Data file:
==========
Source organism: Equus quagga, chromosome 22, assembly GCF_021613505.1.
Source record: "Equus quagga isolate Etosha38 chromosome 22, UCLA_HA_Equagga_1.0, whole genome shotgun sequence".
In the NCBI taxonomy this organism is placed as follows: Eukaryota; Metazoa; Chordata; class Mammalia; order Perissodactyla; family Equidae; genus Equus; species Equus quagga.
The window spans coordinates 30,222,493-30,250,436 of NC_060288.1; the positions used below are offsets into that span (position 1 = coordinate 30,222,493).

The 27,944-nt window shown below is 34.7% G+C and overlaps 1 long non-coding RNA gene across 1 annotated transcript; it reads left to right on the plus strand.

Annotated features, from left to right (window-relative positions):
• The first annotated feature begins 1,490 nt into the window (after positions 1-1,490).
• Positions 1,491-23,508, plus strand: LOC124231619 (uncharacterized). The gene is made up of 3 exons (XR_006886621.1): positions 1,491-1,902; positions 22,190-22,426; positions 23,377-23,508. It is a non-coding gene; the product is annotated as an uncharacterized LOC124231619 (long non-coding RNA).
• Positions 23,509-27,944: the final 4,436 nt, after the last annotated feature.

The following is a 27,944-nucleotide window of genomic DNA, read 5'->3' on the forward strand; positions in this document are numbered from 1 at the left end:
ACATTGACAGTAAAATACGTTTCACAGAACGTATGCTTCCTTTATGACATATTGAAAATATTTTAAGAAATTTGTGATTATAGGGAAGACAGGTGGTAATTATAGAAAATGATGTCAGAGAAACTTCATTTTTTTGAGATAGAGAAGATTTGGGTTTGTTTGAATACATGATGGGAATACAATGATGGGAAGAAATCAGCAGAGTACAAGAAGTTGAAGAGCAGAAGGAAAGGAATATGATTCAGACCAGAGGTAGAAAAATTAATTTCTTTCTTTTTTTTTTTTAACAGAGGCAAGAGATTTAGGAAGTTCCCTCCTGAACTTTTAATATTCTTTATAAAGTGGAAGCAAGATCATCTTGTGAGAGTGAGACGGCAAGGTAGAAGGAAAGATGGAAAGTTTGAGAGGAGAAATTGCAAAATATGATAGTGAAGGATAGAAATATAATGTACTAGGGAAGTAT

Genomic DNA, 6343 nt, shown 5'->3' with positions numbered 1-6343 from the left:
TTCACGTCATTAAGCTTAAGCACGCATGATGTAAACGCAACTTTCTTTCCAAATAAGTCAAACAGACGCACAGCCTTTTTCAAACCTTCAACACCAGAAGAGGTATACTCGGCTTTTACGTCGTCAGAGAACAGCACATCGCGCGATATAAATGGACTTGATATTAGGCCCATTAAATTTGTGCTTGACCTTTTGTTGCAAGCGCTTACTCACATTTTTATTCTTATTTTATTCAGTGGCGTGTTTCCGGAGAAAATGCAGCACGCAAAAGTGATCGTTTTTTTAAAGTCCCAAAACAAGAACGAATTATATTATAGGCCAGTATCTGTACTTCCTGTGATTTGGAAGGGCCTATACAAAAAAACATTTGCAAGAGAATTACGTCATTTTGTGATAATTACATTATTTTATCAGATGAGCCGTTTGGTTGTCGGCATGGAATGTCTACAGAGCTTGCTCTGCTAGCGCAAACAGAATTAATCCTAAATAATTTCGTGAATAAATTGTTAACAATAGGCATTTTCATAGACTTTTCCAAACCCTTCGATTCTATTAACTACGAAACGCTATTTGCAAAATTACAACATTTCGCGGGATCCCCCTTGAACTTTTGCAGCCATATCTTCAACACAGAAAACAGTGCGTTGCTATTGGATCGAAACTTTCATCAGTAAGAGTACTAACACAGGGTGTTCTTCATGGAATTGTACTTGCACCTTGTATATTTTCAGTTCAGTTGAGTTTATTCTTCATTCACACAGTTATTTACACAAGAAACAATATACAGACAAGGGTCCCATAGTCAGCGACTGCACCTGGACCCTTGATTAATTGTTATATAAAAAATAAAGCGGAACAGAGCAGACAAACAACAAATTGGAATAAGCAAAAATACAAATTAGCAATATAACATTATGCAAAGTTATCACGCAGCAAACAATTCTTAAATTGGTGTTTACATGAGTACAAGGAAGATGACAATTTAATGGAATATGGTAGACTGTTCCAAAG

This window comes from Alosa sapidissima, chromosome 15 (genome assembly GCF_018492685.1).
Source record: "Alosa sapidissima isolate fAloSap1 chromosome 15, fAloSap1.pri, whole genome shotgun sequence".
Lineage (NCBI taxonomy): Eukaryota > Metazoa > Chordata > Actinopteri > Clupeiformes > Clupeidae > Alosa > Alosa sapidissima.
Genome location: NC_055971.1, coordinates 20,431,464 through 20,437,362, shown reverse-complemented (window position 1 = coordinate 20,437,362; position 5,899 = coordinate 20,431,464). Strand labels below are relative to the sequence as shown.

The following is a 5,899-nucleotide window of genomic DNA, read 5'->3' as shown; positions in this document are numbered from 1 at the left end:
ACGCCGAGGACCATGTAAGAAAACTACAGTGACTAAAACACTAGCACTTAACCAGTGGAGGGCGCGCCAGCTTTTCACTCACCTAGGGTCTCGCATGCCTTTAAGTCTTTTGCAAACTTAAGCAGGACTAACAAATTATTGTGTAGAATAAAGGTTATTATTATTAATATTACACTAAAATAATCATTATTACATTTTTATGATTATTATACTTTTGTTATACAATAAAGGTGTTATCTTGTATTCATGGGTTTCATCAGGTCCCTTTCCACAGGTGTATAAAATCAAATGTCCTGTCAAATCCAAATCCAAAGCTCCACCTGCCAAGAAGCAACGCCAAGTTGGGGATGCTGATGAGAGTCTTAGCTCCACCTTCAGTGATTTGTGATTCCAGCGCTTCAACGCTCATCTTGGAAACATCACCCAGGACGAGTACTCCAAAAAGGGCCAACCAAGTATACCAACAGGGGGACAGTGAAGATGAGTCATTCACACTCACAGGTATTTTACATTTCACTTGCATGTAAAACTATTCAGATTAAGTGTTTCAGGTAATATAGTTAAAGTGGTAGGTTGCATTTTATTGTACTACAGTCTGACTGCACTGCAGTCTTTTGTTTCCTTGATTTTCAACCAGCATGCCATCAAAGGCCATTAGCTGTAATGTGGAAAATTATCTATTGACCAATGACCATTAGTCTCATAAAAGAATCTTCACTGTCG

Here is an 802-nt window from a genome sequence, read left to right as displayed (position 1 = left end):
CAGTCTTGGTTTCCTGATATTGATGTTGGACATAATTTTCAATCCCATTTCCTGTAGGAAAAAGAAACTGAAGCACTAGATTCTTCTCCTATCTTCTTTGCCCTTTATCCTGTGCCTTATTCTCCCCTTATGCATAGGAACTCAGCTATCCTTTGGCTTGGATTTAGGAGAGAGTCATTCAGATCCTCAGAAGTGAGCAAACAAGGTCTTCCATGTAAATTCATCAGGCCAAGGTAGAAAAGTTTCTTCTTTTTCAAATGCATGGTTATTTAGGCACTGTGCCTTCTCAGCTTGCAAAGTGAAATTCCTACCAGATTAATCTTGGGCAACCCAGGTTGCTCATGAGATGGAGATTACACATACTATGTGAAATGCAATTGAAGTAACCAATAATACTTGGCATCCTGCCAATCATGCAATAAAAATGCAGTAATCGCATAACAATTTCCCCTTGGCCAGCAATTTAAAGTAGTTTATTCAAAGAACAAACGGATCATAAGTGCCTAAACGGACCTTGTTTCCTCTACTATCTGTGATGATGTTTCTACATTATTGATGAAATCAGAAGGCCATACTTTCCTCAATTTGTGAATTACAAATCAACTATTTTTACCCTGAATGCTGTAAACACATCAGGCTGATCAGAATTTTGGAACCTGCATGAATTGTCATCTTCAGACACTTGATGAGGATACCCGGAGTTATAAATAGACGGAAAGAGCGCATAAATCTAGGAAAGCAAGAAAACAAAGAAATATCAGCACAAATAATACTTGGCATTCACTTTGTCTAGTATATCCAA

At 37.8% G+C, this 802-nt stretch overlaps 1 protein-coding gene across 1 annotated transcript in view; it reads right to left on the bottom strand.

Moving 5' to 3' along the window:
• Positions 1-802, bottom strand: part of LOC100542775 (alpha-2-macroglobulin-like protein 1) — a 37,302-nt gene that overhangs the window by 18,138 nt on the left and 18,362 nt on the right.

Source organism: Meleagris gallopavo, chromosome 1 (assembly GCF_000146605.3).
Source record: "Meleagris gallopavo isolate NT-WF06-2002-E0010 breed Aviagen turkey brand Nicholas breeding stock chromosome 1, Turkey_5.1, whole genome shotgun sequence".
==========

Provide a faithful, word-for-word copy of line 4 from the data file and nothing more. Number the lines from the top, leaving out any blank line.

The window spans coordinates 30,222,493-30,250,436 of NC_060288.1; the positions used below are offsets into that span (position 1 = coordinate 30,222,493).